# Extension to a continuous function of a set of specified values

I was able to prove an extension of the Ham Sandwich Theorem (namely; that given any 3 integrable functions on $\mathbb{R}^3$, there exists a plane which simultaneously divides their total integrals in half), and am attempting to show that this does not carry over to 4 functions. I have reduced the proof to one fact which I think is true; but don't know how to prove. Given two sets of points in $\mathbb{R}^4$, $S$ and $T$, is there a continuous function $f:\mathbb{R}^4\to\mathbb{R}$ which takes the value $a$ on all points in $S$ and $b$ on all points in $T$?

-

Depends on the sets. For example, if you could find a sequence of points in $S$ that converges to a point in $T$, and $a\neq b$, then you would not be able to do so, since the value of $f$ at the limit (that is, $b$), would have to equal the limit of the values (that is, $a$). Or worse, if $S\cap T\neq\emptyset$ (though I suspect you meant the two sets to be disjoint, you failed to mention this).
However, if both $S$ and $T$ are closed and disjoint, then the answer is yes: any two disjoint closed sets in $\mathbb{R}^4$ (in fact, in $\mathbb{R}^n$) can be separated by a continuous function $f\colon\mathbb{R}^4\to \mathbb{R}$ such that $S$ is precisely the set of points that map to $0$, and $T$ is precisely the set of points that map to $1$. From there to your function is an easy step.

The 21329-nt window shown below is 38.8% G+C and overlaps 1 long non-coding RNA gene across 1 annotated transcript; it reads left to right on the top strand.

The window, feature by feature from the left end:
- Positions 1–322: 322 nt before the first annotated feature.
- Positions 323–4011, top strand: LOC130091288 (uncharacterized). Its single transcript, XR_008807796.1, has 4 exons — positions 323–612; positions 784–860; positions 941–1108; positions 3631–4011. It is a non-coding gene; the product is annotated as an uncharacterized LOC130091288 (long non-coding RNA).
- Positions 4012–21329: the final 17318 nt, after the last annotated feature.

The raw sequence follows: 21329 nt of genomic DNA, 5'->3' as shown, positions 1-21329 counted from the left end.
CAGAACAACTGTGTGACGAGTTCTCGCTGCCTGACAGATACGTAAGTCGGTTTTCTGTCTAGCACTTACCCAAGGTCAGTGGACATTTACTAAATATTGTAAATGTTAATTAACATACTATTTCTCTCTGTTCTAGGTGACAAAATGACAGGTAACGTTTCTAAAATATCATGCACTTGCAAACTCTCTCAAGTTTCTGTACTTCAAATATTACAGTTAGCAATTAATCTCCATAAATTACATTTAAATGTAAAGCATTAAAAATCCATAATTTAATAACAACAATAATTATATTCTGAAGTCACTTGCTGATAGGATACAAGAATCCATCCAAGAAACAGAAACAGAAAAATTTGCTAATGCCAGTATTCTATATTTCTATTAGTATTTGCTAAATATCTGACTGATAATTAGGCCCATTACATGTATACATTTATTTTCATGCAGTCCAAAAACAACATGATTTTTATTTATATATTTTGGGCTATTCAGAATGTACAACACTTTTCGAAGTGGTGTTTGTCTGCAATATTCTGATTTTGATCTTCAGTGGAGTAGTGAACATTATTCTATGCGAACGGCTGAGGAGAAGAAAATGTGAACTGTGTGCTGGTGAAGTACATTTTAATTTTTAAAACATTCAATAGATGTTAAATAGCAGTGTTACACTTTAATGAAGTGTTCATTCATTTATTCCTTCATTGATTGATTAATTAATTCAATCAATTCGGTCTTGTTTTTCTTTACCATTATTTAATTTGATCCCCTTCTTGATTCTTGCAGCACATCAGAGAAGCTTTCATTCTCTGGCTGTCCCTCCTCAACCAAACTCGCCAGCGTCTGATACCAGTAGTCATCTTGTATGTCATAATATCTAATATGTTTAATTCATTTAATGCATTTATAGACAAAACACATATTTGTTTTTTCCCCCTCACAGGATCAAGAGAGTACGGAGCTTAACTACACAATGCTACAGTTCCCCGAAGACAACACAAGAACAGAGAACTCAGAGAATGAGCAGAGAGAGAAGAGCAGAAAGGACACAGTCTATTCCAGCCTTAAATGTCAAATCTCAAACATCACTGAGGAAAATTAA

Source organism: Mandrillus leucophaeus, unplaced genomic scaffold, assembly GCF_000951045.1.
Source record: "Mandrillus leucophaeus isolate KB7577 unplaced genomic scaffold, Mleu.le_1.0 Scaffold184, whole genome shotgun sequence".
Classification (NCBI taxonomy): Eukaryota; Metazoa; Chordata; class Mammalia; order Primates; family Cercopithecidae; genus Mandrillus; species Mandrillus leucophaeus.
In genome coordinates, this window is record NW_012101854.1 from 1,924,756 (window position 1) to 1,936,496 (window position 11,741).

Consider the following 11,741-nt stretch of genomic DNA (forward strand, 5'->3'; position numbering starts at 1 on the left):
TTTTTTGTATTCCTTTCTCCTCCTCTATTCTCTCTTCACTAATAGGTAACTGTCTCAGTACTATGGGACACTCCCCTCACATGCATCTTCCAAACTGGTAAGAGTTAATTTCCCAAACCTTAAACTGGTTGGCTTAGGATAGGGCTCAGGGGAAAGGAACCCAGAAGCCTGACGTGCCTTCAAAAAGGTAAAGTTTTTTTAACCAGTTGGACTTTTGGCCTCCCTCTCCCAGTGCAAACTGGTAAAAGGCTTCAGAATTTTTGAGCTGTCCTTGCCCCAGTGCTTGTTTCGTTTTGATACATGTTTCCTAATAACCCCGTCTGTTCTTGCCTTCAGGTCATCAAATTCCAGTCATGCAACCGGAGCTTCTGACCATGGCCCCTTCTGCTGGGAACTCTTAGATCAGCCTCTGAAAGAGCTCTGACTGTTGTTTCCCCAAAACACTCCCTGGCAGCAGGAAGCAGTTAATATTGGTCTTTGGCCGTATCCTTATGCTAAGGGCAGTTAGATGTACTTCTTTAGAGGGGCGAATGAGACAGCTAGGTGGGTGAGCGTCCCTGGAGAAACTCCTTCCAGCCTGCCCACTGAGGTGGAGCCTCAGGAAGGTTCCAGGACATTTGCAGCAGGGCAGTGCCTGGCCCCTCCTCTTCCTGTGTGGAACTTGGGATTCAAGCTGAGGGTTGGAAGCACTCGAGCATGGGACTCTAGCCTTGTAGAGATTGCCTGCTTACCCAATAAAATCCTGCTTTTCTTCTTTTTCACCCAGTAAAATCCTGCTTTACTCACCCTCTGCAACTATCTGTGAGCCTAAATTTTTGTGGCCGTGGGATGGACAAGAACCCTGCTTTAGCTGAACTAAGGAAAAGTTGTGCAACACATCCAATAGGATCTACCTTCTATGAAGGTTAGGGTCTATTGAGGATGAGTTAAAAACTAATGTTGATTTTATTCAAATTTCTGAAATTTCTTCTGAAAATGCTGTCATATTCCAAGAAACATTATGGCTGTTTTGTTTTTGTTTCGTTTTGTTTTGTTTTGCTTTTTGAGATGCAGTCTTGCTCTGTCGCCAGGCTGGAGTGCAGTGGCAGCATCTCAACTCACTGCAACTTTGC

(This follows because $\mathbb{R}^4$ is a metric space, and hence perfectly normal. See Wikipedia's page on normal spaces.)
thanks! yes; the two sets are disjoint, and can be chosen so that no point of one is a limit point of the other (they are certain sets of antipodes of $S^3$, so, at least I think I'll be able to choose their division into sets $S$ and $T$ such that if a member of $S$ was a limit point of $T$ then I could place that particular point in $T$ and it's antipode in $S$). – Steve Feb 10 '11 at 7:54
It is not sufficient that no point of one is a limit point of the other. Consider, for example, (-1,0) and (0,1) in $\mathbb{R}$. However, if you can show that no limit point of one is a limit point of the other, then their closures $\bar{S}$ and $\bar{T}$ are disjoint, so you can apply the theorem cited by Arturo (which, by the way, is often referred to as Urysohn's lemma) to $\bar{S}$ and $\bar{T}$. – Nate Eldredge Feb 10 '11 at 12:52